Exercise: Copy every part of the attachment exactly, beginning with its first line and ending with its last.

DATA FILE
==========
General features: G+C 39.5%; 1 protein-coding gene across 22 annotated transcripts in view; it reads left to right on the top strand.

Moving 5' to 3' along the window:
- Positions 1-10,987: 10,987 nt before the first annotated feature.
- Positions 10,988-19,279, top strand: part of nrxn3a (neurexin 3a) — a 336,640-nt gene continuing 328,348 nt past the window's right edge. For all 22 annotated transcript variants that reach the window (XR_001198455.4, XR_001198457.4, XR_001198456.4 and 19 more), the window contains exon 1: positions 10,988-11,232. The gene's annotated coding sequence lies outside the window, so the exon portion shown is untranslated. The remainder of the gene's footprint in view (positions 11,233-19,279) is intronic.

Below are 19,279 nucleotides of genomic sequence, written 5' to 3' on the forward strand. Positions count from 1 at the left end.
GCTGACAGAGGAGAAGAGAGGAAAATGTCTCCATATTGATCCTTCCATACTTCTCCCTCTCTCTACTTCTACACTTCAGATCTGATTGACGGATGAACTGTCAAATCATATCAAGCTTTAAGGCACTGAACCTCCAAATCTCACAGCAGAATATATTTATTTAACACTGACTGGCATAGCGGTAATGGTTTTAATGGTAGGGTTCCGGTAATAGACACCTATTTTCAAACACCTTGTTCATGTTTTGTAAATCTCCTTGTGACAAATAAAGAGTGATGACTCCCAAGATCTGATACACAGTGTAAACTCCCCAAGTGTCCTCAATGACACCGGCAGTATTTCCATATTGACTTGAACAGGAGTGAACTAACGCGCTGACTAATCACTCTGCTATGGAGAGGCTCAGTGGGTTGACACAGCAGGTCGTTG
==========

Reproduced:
General features: G+C 39.5%; 1 protein-coding gene across 22 annotated transcripts in view; it reads left to right on the top strand.

Moving 5' to 3' along the window:
- Positions 1-10,987: 10,987 nt before the first annotated feature.
- Positions 10,988-19,279, top strand: part of nrxn3a (neurexin 3a) — a 336,640-nt gene continuing 328,348 nt past the window's right edge. For all 22 annotated transcript variants that reach the window (XR_001198455.4, XR_001198457.4, XR_001198456.4 and 19 more), the window contains exon 1: positions 10,988-11,232. The gene's annotated coding sequence lies outside the window, so the exon portion shown is untranslated. The remainder of the gene's footprint in view (positions 11,233-19,279) is intronic.

Below are 19,279 nucleotides of genomic sequence, written 5' to 3' on the forward strand. Positions count from 1 at the left end.
GCTGACAGAGGAGAAGAGAGGAAAATGTCTCCATATTGATCCTTCCATACTTCTCCCTCTCTCTACTTCTACACTTCAGATCTGATTGACGGATGAACTGTCAAATCATATCAAGCTTTAAGGCACTGAACCTCCAAATCTCACAGCAGAATATATTTATTTAACACTGACTGGCATAGCGGTAATGGTTTTAATGGTAGGGTTCCGGTAATAGACACCTATTTTCAAACACCTTGTTCATGTTTTGTAAATCTCCTTGTGACAAATAAAGAGTGATGACTCCCAAGATCTGATACACAGTGTAAACTCCCCAAGTGTCCTCAATGACACCGGCAGTATTTCCATATTGACTTGAACAGGAGTGAACTAACGCGCTGACTAATCACTCTGCTATGGAGAGGCTCAGTGGGTTGACACAGCAGGTCGTTG